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Understanding Virtual IP Availability Within a Junos Space Cluster

Junos Space must ensure that the virtual IP (VIP) address is always available on one of the nodes in the cluster. This is essential for the HA solution because if the VIP address becomes unavailable, the entire cluster becomes unavailable to all user interface clients and NBI clients. To protect against this scenario, Junos Space uses the heartbeat service (version 2.1.3 to version 3) provided by the Linux-HA project to ensure that the VIP address is always available on one of the nodes in the cluster. For information about the Linux-HA project, see the Linux HA User Guide.

Figure 1 shows the heartbeat service that runs on two nodes in the cluster, which together form a Linux HA cluster.

Figure 1: Heartbeat Service on a Linux High Availability ClusterHeartbeat Service on a Linux High Availability Cluster

The heartbeat service is configured symmetrically on both nodes to send a heartbeat message to the other node at a 1-second interval. Unicast messages to UDP port 694 are used to send the heartbeat messages. If a node misses 10 consecutive heartbeat messages from the other node, it will consider the other node as dead and initiate a failover to take ownership of the protected resource. The protected resource in this case is the VIP address of the cluster. When failover occurs, the virtual IP address is obtained using a method known as IP address takeover (for more information, see IP Address Take Over) whereby the newly activated node configures the VIP address on one of its interfaces (eth0:0 is used in Junos Space for this) and sends gratuitous ARP packets for the VIP address. All hosts on the network should receive these ARP packets and, from this point forward, send subsequent packets for the VIP address to this node. When the node that currently owns the VIP address crashes, an automatic failover of the VIP address to the other node in the cluster occurs in a little more than 10 seconds. When the crashed node comes back up (for example, in the case of a reboot), it joins the HA cluster and acts as the standby node. In other words, an automatic failback of the VIP address does not happen.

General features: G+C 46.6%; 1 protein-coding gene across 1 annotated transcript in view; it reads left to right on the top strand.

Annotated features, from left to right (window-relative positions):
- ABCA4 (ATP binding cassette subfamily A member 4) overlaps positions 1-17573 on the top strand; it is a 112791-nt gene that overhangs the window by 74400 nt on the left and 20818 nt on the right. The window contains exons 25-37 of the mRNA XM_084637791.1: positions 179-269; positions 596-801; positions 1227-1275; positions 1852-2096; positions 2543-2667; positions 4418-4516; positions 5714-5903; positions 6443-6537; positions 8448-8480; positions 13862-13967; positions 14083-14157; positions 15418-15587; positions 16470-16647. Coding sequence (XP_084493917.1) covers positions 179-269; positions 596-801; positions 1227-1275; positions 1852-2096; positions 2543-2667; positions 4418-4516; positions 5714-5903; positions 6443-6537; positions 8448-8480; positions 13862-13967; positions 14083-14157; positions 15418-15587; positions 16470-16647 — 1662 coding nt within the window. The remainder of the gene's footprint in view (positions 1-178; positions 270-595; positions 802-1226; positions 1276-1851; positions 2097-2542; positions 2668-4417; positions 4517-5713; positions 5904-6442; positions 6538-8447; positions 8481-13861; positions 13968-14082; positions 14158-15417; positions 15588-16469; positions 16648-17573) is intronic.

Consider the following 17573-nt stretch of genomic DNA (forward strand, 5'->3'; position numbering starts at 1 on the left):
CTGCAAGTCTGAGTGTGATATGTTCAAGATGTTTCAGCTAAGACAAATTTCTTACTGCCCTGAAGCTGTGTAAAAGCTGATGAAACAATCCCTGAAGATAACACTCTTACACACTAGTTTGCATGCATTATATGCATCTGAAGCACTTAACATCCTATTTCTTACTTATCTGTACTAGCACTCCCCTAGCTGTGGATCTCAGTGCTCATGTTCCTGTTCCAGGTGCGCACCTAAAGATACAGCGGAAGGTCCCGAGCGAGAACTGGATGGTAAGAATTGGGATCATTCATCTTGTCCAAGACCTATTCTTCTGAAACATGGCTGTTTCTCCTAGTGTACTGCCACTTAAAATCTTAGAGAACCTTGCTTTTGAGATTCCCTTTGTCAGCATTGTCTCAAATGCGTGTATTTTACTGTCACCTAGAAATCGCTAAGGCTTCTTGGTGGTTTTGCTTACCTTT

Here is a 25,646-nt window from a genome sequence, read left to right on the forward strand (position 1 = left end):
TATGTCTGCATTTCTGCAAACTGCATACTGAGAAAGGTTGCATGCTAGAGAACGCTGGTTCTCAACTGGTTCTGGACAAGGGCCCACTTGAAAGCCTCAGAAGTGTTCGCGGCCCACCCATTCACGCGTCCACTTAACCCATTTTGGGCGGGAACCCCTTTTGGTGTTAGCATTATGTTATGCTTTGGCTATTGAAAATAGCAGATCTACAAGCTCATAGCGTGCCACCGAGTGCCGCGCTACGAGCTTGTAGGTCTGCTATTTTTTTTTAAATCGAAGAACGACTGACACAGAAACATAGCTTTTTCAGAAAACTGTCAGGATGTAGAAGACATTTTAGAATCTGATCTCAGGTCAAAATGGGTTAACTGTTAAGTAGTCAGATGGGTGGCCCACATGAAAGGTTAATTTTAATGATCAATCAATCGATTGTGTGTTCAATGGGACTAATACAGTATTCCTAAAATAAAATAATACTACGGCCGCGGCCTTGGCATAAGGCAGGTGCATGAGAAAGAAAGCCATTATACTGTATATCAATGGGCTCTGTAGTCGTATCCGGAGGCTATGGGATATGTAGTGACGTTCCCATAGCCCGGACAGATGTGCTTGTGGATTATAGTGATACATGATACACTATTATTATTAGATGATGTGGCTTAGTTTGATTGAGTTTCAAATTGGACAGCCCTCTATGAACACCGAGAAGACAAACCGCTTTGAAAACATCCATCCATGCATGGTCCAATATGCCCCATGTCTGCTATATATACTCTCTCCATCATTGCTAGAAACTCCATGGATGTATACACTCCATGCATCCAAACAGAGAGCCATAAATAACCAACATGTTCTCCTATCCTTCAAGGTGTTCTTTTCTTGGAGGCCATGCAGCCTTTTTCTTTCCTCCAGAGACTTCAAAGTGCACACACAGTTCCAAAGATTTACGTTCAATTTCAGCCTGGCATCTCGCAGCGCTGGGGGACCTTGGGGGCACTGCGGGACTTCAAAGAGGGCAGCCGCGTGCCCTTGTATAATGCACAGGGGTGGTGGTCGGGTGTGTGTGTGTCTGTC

The 10 seconds that it takes Junos Space to detect a failed node is applicable when the node crashes or becomes nonresponsive. However, in cases where the node is shut down or rebooted, or if the heartbeat service on the node is stopped by the Junos Space administrator, a message is sent to the heartbeat service on the other node and VIP failover occurs almost instantaneously.

In the case of dedicated database nodes, the database VIP address failover happens in a similar manner to ensure database high availability.